When the day of the Feast of Unleavened Bread arrived, the day for sacrificing the Passover lamb, he sent out Peter and John, instructing them, "Go and make preparations for us to eat the Passover."
They asked him, "Where do you want us to make the preparations?"
And he answered them, "When you go into the city, a man will meet you carrying a jar of water. Follow him into the house that he enters and say to the master of the house, 'The teacher says to you, "Where is the guest room where I may eat the Passover with my disciples?"' He will show you a large upper room that is furnished. Make the preparations there."
Then they went off and found everything exactly as he had told them, and there they prepared the Passover.
When the hour came, he took his place at table with the apostles. He said to them, "I have eagerly desired to eat this Passover 5 with you before I suffer, for, I tell you, I shall not eat it (again) until there is fulfillment in the kingdom of God."
Then he took a cup, gave thanks, and said, "Take this and share it among yourselves for I tell you (that) from this time on I shall not drink of the fruit of the vine until the kingdom of God comes."
Then he took the bread, said the blessing, broke it, and gave it to them, saying, "This is my body, which will be given for you; do this in memory of me." And likewise the cup after they had eaten, saying, "This cup is the new covenant in my blood, which will be shed for you. And yet behold, the hand of the one who is to betray me is with me on the table; for the Son of Man indeed goes as it has been determined; but woe to that man by whom he is betrayed."
After the crucifixion and resurrection of Jesus, our Lord made Himself known to two disciples who recognized Him in the breaking of bread.
As they approached the village to which they were going, Jesus acted as if he were going farther. But they urged him strongly, “Stay with us, for it is nearly evening; the day is almost over.” So he went in to stay with them.
When he was at the table with them, he took bread, gave thanks, broke it and began to give it to them. Then their eyes were opened and they recognized him, and he disappeared from their sight. They asked each other, “Were not our hearts burning within us while he talked with us on the road and opened the Scriptures to us?”
In the first days of the Church, Christians gathered together to break bread in memory of Christ.
They devoted themselves to the apostles' teaching and to the fellowship, to the breaking of bread and to prayer. Everyone was filled with awe, and many wonders and miraculous signs were done by the apostles. All the believers were together and had everything in common. Selling their possessions and goods, they gave to anyone as he had need. Every day they continued to meet together in the temple courts. They broke bread in their homes and ate together with glad and sincere hearts, praising God and enjoying the favor of all the people. And the Lord added to their number daily those who were being saved.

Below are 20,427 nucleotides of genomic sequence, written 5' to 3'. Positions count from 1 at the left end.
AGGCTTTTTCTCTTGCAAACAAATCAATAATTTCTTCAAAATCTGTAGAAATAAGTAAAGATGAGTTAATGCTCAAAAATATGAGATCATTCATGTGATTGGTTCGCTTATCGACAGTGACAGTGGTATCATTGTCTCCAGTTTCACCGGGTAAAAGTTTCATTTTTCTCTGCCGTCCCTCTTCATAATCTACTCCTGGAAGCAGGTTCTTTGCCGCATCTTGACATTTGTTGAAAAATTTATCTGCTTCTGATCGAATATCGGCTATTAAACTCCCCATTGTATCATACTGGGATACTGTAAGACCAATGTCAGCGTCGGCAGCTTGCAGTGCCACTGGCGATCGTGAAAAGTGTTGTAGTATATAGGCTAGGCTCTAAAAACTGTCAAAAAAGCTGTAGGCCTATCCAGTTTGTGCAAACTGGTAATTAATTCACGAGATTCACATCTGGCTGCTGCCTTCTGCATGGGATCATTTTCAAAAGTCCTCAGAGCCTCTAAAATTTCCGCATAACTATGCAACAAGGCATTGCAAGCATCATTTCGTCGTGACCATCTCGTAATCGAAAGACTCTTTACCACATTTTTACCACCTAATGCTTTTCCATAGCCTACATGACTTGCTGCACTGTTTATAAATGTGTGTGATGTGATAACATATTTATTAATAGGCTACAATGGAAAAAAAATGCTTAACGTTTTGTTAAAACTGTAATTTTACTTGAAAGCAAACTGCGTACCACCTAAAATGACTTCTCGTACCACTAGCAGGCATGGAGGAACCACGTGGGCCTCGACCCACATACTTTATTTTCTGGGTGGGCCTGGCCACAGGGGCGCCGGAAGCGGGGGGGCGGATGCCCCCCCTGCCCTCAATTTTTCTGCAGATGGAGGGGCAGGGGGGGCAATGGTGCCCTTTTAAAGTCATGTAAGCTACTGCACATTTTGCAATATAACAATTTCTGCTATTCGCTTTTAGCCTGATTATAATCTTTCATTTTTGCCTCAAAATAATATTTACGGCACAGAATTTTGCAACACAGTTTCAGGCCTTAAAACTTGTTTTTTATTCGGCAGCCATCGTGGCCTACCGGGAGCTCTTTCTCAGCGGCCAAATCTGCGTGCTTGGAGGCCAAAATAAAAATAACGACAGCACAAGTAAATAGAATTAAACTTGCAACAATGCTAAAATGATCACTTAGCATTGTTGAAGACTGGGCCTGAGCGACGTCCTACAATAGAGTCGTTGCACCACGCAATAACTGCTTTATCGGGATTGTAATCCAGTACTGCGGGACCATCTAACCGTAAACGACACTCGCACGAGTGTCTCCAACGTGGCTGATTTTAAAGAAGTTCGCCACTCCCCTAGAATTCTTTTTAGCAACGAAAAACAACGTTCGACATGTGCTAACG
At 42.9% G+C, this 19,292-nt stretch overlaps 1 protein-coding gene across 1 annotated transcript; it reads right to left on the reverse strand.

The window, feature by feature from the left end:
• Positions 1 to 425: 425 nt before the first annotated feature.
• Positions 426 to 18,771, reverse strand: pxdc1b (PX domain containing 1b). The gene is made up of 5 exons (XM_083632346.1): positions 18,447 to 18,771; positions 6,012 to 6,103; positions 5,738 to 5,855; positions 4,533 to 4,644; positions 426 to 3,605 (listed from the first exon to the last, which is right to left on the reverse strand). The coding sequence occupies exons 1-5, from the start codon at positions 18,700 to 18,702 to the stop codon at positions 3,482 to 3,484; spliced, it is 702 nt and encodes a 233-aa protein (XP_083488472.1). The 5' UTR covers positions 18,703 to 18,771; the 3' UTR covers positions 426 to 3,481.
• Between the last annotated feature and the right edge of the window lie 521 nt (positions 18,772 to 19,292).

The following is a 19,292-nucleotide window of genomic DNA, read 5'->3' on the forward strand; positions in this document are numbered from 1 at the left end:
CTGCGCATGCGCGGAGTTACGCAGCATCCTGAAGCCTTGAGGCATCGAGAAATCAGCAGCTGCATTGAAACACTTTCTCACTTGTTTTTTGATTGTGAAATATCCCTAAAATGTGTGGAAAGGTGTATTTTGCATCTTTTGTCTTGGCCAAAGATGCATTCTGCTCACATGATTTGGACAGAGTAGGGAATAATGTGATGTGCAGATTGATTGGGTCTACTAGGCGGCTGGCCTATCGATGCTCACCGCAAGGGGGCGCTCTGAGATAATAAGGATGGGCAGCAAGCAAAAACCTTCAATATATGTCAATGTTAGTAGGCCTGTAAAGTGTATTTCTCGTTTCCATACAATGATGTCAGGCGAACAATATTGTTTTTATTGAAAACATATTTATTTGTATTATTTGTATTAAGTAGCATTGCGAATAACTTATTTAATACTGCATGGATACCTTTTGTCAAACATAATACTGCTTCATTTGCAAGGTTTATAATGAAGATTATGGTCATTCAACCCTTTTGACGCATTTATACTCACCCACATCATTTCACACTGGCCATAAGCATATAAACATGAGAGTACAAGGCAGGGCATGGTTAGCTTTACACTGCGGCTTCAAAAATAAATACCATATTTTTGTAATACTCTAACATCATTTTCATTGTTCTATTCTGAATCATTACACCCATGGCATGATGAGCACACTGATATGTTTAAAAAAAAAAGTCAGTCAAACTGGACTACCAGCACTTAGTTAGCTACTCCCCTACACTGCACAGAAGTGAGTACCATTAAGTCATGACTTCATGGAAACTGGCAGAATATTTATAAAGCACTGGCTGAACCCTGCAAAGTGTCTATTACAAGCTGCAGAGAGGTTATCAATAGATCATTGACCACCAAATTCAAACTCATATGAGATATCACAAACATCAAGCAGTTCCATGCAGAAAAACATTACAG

St. Paul and the other apostles handed on to us the truth of Christ's Real Presence in the Eucharist.
1 Corinthians 11:23-34
For I received from the Lord what I also passed on to you: The Lord Jesus, on the night he was betrayed, took bread, and when he had given thanks, he broke it and said, “This is my body, which is for you; do this in remembrance of me.” In the same way, after supper he took the cup, saying, “This cup is the new covenant in my blood; do this, whenever you drink it, in remembrance of me.” For whenever you eat this bread and drink this cup, you proclaim the Lord's death until he comes.
Therefore, whoever eats the bread or drinks the cup of the Lord in an unworthy manner will be guilty of sinning against the body and blood of the Lord. A man ought to examine himself before he eats of the bread and drinks of the cup. For anyone who eats and drinks without recognizing the body of the Lord eats and drinks judgment
on himself. That is why many among you are weak and sick, and a number of you have fallen asleep. But if we judged ourselves, we would not come under judgment. When we are judged by the Lord, we are being disciplined so that we will not be condemned with the world.
So then, my brothers, when you come together to eat, wait for each other. If anyone is hungry, he should eat at home, so that when you meet together it may not result in judgment. And when I come I will give further directions.